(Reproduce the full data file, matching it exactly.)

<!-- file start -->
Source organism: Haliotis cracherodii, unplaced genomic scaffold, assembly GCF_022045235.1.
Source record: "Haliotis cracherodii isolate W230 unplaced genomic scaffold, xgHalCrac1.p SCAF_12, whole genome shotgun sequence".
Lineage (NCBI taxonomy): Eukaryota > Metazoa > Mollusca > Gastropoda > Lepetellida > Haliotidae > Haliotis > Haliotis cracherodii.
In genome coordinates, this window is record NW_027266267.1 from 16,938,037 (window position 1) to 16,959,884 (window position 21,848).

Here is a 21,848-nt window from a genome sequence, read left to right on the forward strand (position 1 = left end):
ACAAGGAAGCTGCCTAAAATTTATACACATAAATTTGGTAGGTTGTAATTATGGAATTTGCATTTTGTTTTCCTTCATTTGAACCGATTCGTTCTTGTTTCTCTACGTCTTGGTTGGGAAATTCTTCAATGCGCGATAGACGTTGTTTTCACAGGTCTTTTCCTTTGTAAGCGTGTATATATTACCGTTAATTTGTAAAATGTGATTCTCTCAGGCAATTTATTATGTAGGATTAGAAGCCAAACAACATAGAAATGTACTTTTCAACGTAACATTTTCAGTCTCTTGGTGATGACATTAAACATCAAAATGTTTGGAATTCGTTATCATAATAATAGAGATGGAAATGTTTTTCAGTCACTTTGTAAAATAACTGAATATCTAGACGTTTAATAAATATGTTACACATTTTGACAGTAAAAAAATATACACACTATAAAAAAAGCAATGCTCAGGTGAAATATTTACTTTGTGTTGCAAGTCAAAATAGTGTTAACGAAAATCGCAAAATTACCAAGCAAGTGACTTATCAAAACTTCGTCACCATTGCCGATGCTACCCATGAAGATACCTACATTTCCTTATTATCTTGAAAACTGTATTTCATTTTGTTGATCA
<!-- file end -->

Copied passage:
Source organism: Haliotis cracherodii, unplaced genomic scaffold, assembly GCF_022045235.1.
Source record: "Haliotis cracherodii isolate W230 unplaced genomic scaffold, xgHalCrac1.p SCAF_12, whole genome shotgun sequence".
Lineage (NCBI taxonomy): Eukaryota > Metazoa > Mollusca > Gastropoda > Lepetellida > Haliotidae > Haliotis > Haliotis cracherodii.
In genome coordinates, this window is record NW_027266267.1 from 16,938,037 (window position 1) to 16,959,884 (window position 21,848).

Here is a 21,848-nt window from a genome sequence, read left to right on the forward strand (position 1 = left end):
ACAAGGAAGCTGCCTAAAATTTATACACATAAATTTGGTAGGTTGTAATTATGGAATTTGCATTTTGTTTTCCTTCATTTGAACCGATTCGTTCTTGTTTCTCTACGTCTTGGTTGGGAAATTCTTCAATGCGCGATAGACGTTGTTTTCACAGGTCTTTTCCTTTGTAAGCGTGTATATATTACCGTTAATTTGTAAAATGTGATTCTCTCAGGCAATTTATTATGTAGGATTAGAAGCCAAACAACATAGAAATGTACTTTTCAACGTAACATTTTCAGTCTCTTGGTGATGACATTAAACATCAAAATGTTTGGAATTCGTTATCATAATAATAGAGATGGAAATGTTTTTCAGTCACTTTGTAAAATAACTGAATATCTAGACGTTTAATAAATATGTTACACATTTTGACAGTAAAAAAATATACACACTATAAAAAAAGCAATGCTCAGGTGAAATATTTACTTTGTGTTGCAAGTCAAAATAGTGTTAACGAAAATCGCAAAATTACCAAGCAAGTGACTTATCAAAACTTCGTCACCATTGCCGATGCTACCCATGAAGATACCTACATTTCCTTATTATCTTGAAAACTGTATTTCATTTTGTTGATCA